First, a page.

An elf (plural Elves) being Germanic mythology. The Elves were originally thought of as a race of divine or semi-divine beings endowed with magical powers, which they use both for the benefit and the injury of mankind. In pre-Christian mythology. They appear to have been divided into light elves and dark elves difficult to delineate from the Aesir (Gods) on one hand and the dvergar (dwarves) on the other.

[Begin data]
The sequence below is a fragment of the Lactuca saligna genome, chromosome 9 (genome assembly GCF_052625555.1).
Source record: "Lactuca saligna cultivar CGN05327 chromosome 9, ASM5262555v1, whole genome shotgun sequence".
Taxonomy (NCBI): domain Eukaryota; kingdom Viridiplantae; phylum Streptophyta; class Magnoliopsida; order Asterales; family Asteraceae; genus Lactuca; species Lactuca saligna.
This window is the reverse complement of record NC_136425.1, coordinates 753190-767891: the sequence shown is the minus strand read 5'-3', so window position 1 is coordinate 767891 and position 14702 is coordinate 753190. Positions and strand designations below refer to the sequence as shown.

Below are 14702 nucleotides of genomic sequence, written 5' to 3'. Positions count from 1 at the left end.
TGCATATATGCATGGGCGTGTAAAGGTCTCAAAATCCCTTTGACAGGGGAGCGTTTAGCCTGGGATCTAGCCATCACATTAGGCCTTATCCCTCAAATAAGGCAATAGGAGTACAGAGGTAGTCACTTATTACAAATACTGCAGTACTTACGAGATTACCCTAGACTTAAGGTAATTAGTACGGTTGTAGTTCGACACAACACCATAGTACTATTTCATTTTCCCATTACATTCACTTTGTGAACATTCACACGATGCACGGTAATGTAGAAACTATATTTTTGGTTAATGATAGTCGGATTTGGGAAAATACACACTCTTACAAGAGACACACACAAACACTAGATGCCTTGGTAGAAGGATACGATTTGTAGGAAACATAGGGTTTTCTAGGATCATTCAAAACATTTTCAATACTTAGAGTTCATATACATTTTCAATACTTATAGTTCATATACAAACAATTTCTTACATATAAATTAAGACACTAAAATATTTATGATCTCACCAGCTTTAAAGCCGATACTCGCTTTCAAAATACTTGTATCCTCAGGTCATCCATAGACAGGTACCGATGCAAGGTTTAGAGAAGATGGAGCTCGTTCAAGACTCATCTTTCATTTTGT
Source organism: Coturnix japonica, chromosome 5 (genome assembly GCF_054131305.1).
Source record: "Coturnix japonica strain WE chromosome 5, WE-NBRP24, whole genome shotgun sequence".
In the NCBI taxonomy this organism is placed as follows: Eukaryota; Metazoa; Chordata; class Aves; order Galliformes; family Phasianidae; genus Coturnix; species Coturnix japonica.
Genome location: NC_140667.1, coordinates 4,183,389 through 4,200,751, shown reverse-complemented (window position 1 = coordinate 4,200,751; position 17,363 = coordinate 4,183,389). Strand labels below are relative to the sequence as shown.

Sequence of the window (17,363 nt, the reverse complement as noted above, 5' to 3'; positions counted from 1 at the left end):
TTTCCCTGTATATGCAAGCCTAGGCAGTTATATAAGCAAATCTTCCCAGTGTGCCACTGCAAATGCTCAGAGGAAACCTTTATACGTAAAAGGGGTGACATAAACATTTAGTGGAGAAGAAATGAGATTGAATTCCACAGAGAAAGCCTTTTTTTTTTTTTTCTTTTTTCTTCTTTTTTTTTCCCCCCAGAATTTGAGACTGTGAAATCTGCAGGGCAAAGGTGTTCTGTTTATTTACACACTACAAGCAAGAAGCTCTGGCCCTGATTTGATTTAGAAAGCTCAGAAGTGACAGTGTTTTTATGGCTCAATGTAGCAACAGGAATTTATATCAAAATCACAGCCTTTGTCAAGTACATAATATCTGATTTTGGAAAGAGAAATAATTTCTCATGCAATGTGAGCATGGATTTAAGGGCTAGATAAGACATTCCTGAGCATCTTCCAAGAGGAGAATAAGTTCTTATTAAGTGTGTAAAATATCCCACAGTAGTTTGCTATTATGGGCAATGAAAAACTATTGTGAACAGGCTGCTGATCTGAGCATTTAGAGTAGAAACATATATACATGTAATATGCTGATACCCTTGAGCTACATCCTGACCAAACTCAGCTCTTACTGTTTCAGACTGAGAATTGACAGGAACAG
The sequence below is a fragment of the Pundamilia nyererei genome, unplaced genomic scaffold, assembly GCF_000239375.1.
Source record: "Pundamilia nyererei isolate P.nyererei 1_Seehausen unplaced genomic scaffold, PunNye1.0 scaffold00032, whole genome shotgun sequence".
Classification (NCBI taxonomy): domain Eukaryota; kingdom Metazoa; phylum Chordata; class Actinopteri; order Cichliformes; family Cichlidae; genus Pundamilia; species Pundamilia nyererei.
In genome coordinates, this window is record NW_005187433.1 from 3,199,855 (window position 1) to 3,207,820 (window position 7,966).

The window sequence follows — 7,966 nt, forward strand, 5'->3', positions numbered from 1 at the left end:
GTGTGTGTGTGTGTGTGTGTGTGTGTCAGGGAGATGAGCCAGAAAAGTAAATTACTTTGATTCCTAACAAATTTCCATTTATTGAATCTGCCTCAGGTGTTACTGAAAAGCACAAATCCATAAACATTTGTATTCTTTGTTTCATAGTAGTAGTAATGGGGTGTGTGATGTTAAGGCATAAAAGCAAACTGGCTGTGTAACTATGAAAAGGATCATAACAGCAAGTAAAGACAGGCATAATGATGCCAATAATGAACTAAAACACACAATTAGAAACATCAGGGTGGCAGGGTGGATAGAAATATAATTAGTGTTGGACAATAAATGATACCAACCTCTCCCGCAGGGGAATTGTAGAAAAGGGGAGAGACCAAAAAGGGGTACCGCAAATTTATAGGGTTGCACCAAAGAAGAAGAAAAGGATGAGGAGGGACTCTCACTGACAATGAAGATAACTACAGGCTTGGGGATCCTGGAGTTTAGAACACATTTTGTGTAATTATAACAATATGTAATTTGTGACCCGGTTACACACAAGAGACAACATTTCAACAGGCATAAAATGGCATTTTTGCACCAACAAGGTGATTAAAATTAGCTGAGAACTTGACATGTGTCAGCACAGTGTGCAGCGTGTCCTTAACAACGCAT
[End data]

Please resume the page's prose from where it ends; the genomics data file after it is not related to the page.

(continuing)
In early modern and modern folklore, they become associated with the fairies of Rommance folklore and assume a diminutive size. Often living underground in hills or rocks, of in wells springs. 19th-century Romanticism attempted to restore them to full stature, often depicting them as very young, probably aldoescent (lack of facial hair on male elves), men and woman of great beauty. From their depiction in Romanticism, elves entered the 20-century high fantasy genre in the wake of the publications of J. R. R. Tolken, especially the posthumous publication of his Silmarillion where Tolken‘s treatment of the relation of lights elves, dark elves, black elves and dwarves in Norse mythology is made explicit.